Learning, cont.• Helping this learning was the contact with Muslims brought about by the Crusades.• Muslim scholars had preserved books from ancient Rome and Greece, which came back to Europe in this period.• Christian thinkers became influenced by the thinking of the ancients.• They tried to bring together the logigic of old with teachings of the Modern Church.
14-3: England and France Develop• Key Idea• As the kingdoms of England and France began to develop into nations, certain democratic traditions evolved.
English Origins• England was formed by the blending of cultures.• Danish Vikings came to the island in the 800’s uniting with the Anglo-Saxons who had come here from Germany hundreds of years earlier.• Over time, the peoples became one kingdom.• William the Conqueror was the first to rule as an Englishman.
England Gains More of France• Later English kings, descendants of William, tried to expand the amount of land they still held in France.• They also wanted to increase their control over the government.• Henry II, was one of the strongest of these kings. Began trial by jury system.• He married French royalty to gain more of France.
Magna Carta origins• One of Henry’s sons, King John, had serious problems. Lack of money and his own harsh rule led nobles to rebel against him.• They forced John to sign a paper called the Magna Carta that put limits on the power of the king.• The document protected the power of the nobles, but later common people said that the protections applied to them as well.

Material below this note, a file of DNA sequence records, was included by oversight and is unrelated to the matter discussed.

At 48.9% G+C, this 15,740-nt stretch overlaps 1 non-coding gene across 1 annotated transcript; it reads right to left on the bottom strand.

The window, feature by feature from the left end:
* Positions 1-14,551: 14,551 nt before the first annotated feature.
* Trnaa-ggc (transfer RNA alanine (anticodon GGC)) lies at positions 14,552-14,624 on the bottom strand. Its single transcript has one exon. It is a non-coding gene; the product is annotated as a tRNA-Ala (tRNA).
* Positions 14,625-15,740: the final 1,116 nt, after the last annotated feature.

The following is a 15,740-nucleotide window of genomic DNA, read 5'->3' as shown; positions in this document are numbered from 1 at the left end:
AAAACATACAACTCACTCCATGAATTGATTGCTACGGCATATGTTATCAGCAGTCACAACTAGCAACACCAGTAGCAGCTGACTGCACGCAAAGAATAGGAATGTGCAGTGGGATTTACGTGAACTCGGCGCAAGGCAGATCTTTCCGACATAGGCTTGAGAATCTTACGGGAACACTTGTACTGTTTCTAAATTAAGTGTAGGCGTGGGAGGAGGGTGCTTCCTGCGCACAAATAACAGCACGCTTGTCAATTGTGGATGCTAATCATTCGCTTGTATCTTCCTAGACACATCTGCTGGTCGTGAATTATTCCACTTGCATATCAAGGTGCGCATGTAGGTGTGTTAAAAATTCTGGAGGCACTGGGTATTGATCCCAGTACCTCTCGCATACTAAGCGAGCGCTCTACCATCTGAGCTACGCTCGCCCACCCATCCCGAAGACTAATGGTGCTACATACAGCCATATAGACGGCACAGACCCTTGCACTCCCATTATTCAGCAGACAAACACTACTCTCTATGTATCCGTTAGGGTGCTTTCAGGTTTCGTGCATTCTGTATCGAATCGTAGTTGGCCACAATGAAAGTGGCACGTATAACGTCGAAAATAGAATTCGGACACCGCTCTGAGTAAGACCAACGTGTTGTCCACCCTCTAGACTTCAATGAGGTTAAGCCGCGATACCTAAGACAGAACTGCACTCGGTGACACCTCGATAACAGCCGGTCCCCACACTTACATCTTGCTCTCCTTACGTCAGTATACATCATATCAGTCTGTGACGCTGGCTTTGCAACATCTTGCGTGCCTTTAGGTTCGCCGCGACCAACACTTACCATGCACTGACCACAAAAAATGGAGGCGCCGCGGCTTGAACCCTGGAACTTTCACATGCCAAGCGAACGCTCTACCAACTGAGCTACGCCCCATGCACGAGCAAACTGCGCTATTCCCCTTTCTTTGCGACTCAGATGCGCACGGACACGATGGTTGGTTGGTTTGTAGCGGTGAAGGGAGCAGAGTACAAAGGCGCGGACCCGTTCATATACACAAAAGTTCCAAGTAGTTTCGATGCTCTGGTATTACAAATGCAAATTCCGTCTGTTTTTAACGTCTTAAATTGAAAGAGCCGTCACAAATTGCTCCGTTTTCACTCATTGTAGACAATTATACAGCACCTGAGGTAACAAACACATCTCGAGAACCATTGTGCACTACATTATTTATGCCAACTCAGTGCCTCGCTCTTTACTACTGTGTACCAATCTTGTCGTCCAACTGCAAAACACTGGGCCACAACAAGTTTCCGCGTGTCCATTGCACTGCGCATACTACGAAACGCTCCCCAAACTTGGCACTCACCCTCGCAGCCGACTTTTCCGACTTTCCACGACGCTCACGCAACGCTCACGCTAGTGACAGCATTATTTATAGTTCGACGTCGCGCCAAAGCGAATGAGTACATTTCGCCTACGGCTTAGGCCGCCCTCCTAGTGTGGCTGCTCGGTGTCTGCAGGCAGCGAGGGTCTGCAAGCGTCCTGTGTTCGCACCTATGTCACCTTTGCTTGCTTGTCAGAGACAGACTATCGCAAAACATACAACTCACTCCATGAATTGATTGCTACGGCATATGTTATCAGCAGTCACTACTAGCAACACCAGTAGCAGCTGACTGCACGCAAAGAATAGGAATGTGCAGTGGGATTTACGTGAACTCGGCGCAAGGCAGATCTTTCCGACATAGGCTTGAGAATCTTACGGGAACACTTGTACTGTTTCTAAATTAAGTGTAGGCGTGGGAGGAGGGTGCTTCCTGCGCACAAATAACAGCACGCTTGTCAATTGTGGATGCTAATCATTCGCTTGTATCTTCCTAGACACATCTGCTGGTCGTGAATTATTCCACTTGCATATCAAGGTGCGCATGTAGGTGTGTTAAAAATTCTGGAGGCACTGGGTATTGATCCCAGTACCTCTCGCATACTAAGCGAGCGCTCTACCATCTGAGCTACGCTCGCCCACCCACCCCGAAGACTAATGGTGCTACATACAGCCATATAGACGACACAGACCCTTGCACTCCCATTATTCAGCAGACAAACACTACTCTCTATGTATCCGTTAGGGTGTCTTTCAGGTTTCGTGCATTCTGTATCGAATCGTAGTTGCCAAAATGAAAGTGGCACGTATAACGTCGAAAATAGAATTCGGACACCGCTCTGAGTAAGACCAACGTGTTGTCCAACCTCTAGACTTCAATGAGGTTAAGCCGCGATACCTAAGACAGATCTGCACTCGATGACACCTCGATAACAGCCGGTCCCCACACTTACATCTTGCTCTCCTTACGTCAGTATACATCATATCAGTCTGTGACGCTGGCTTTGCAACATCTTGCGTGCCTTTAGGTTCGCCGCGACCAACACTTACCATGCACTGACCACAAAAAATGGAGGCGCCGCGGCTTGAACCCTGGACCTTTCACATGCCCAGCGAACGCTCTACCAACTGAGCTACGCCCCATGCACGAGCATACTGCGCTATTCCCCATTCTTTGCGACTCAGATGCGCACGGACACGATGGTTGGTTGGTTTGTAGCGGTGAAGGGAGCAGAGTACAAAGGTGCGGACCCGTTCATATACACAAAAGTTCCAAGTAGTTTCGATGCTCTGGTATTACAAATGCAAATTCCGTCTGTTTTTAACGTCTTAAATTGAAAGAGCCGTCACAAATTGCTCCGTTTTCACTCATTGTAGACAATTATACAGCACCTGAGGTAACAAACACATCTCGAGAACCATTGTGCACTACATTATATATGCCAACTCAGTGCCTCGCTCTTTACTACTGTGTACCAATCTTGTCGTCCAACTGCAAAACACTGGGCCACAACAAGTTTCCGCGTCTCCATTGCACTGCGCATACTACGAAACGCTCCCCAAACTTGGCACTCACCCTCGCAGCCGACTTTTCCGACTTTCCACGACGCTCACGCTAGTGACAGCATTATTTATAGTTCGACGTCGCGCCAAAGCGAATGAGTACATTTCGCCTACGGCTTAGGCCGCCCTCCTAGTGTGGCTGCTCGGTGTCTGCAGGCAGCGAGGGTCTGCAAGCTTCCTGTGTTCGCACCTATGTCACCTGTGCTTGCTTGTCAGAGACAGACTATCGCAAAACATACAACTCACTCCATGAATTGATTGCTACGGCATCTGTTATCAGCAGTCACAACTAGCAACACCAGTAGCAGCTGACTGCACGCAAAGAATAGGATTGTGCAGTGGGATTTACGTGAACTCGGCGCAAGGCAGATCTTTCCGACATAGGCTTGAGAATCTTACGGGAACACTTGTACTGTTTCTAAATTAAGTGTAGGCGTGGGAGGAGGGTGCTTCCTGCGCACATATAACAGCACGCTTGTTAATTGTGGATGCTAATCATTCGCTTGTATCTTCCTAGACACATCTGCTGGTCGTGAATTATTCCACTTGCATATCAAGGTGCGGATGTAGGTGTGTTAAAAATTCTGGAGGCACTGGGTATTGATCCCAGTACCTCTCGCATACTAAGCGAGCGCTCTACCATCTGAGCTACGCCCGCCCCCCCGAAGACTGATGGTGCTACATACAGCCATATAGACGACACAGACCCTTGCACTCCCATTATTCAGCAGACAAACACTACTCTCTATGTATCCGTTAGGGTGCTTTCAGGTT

Parliament• Another step toward limiting the king came when Edward I hoped to raise taxes to pay for a war in France.• He called for a meeting of representatives to approve his tax plan.• His Model Parliament was famous because for the first time it included not only bishops and nobles but also common people from the towns. First attempt at a real Senate.
Capetians (987- 1328)• In France, a new dynasty of kings, the Capetians, ruled.• France was split into 30 separate small territories, each ruled by a different lord.• The kings- who held only a small area centered in Paris- tried to gain control of all of the land.